Reasonable Access and the Problem Candidate – FCC Declares a Write-In Candidate Not Entitled to Buy Radio Spots, But That May Not Be the End of the Story

Last week, much was made of an FCC Media Bureau decision rejecting the “reasonable access” claim of a write-in candidate for a Congressional seat in Ohio against radio stations which, after initially running his spots, decided to pull those spots because he had not made a “substantial showing” of his candidacy. Candidates for federal office (the US House of Representatives, the US Senate and for President) are entitled to buy reasonable amounts of commercial time on all broadcast stations, once those candidates are “legally qualified.” In other words, commercial broadcast stations cannot refuse to run any ads for candidates for any federal elective office. We wrote more about reasonable access here, including the considerations about how much time is “reasonable.”

In most cases, the question of whether a candidate is legally qualified for FCC purposes is a simple one. A station looks to see if that candidate has filed the required paperwork and qualified for a place on the election ballot in the district in which they are seeking office. The case decided last week was one of the hard cases, where the candidate did not qualify for a place on the ballot but argued that he was a write-in candidate for the congressional seat. The FCC has recognized that write-in candidates can be legally qualified so as to be guaranteed reasonable access and other protections afforded to candidates under FCC rules, including the right to not have their commercial messages censored by the station (see our posts here and here on the no censorship rule) – but they must make a substantial showing that their candidacy is legitimate. The FCC has recognized that it would put broadcasters in an untenable position if anyone could, on a whim, declare that they are a write-in candidate and therefore be entitled to buy uncensored advertising time (at the lowest unit rates in the 45 days before a primary or the 60 days before a general election – see our post here at the lowest unit rates) on any commercial broadcast station that they wanted to. So the FCC requires this substantial showing – and the adequacy of that showing was the issue in last week’s decision, and has been a question that other write-ins have faced in other elections in the past.

The FCC has a list of criteria that they look at to determine if a candidate has made this substantial showing, criteria just recently updated by the FCC to include more digital and social media activities (see our post here on the recent update). The criteria include:

  • making campaign speeches,
  • distributing campaign literature,
  • issuing press releases,
  • maintaining a campaign committee,
  • establishing campaign headquarters (even though the headquarters in some instances might be the residence of the candidate or his or her campaign manager),
  • creating a campaign website, and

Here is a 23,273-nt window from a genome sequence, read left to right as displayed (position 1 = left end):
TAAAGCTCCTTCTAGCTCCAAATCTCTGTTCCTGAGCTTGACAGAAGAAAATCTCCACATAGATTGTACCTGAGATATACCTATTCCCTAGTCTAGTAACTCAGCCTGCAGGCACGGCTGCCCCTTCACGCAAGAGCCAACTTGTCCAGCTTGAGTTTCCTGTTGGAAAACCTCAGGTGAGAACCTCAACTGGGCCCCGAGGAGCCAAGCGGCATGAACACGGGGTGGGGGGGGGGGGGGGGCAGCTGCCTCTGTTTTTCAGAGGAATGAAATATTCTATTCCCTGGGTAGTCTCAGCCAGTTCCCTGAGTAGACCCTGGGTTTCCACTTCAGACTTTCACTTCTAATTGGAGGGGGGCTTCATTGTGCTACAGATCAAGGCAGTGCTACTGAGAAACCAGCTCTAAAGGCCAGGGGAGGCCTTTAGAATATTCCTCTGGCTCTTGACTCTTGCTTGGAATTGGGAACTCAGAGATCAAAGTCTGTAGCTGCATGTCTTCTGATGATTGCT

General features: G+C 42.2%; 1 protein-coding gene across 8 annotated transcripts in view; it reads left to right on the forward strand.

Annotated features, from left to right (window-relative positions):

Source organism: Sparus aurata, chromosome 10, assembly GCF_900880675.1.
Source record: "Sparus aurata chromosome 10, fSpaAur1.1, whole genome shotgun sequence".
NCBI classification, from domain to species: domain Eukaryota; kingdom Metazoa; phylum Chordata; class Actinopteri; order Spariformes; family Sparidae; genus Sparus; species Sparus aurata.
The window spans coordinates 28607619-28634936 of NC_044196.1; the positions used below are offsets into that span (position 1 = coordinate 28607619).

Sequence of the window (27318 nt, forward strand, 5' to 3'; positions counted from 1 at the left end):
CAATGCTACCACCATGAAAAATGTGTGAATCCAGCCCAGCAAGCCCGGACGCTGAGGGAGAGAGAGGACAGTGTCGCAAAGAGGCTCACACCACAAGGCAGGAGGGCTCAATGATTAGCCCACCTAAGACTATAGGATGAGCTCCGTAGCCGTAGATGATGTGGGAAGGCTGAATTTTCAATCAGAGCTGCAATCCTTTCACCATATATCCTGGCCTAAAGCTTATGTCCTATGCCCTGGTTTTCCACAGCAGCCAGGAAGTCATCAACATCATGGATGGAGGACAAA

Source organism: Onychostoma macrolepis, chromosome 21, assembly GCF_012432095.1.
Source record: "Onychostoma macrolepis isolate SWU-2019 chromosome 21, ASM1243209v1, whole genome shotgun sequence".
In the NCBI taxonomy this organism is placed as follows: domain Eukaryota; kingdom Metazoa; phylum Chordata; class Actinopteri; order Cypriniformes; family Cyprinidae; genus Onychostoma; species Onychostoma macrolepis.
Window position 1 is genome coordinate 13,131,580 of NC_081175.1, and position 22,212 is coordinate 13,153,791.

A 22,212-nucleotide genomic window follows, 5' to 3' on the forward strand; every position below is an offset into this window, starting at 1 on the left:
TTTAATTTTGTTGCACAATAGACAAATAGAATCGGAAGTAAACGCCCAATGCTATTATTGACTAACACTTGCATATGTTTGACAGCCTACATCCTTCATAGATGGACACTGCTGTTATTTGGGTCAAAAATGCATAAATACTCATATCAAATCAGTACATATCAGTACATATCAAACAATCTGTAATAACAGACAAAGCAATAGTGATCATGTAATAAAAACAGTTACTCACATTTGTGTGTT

• using social media for the purpose of promoting or furthering a campaign for public office.

Not every one of these boxes needs to be checked – and even showing that one of these criteria was met in some way is not necessarily necessary if the cited activity was not serious in nature. For instance, in the case decided last week, the candidate had not demonstrated that he made any campaign speeches or appearances in the district in which he was purportedly running. The Media Bureau concluded that doing normal daily activities, such as shopping or attending religious services or visiting friends in the district were not in and of themselves campaign activities. The Media Bureau also concluded that the candidate had not distributed campaign literature in the district (handing out a few business cards and a few brochures from a previous campaign was not enough), and had really done little concrete activities showing that he was trying in a substantial way to reach voters in the congressional district. While the candidate argued that his advertising on the radio represented a substantial way to reach voters in the district, the Media Bureau indicated that the other activities listed above must come first before a radio station is required to sell the candidate time. The decision is worth reviewing to see the FCC staff’s analysis of the various facts in the case leading to a finding that the station was justified in determining that the candidate’s showing was not substantial.

One fact omitted in most of the reports on this decision is that it related to the 2020 election – not to the current campaign. This decision was one that sought to punish the radio station for denying the purported candidate access, not one that would have given him access for a pending race. The candidate appears to have learned from his experience, and in 2022 it appears that he has qualified for a place on the ballot, rendering this analysis of a substantial explanation unnecessary. What he will do with any advertising time that he buys is a subject for another post…

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